In Catholic, Lutheran, Orthodox, and Anglican Churches, our liturgical calendar includes feast days throughout the year that keep the memory of specific saints and as I mentioned, acknowledges and celebrates the gifts that person gave to the church. On All Saints Day, we keep the memory and thank God for all of the saints who may be known only to God.

Recently, I’ve heard several folks quote, the French Catholic novelist Leon Bloy, who penned this line in his novel La Femme Pauvre, “The only real sadness, the only real failure, the only great tragedy in life, is not to become a saint.” It is quoted with conviction and while I take it to heart, I’ve found myself wondering if I fit in with this crew of known and venerated saints. I’ve never turned water to beer like Saint Brigid, I haven’t gone into trances when I’ve received the Eucharist like Catherine of Sienna. Does being a saint mean that I’m doing mystical things and performing miracles? “One problem with our great feast day today is that it can make sanctity seem like something that is the special preserve of a handful of spiritual heroes—and not the ordinary goal of the Christian life. But the whole purpose of the Church—priesthood, the Mass, the sacraments, good preaching, the corporal and spiritual works of mercy—is to make saints.”(Bishop Robert Barron)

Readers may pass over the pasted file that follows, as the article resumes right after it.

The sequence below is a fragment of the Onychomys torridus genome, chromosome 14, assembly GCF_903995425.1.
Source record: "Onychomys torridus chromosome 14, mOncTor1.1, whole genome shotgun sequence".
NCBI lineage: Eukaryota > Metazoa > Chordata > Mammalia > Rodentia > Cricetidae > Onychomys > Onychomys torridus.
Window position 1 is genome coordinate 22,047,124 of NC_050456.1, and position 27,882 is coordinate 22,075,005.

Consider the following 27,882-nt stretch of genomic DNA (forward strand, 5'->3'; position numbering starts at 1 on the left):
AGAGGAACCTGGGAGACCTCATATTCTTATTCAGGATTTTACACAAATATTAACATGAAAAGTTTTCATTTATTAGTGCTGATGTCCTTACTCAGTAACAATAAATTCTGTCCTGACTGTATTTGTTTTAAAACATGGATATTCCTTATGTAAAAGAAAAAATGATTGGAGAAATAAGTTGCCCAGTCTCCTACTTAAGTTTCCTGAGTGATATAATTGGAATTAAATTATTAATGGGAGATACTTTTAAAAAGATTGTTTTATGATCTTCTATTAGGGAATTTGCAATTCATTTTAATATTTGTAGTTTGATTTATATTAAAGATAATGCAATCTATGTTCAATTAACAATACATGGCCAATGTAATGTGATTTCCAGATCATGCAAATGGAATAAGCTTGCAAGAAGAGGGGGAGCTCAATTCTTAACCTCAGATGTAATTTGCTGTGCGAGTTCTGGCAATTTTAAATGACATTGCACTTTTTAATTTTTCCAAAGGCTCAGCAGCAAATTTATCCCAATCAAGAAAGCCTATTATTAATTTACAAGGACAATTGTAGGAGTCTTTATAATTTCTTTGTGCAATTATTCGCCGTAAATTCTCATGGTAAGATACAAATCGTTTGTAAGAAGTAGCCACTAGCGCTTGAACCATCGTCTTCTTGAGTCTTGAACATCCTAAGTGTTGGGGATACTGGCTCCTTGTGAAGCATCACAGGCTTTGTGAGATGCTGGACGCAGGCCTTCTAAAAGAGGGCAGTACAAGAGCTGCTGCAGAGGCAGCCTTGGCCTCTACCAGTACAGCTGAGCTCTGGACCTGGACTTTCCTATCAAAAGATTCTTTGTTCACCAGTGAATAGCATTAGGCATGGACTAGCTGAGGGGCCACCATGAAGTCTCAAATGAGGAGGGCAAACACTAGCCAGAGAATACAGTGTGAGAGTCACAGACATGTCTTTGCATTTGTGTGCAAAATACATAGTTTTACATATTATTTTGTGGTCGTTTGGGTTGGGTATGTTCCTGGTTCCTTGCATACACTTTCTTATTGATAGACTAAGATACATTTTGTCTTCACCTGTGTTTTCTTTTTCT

Kierkegaard wrote that “the Saint is the one who’s life is about one thing.” As I’ve studied the lives of saints there are two things I find they all have in common, they are possessed with a passionate love for the world and they are undergird with an intimate relationship with God. Bishop Robert Barron suggests that the one thing is more than simply a pious thought; it speaks of the deepest desire of our hearts for God and for human excellence, it is found in the Hebrew word hesed which means ‘kindness or love between people’, specifically of the devotional reverence of people towards God as well as the mercy of God towards humanity. The saint is singularly focused on tender mercy. To be a saint is to habitually will the good of the other. Let me say that again, to be a saint is to habitually will the good of the other.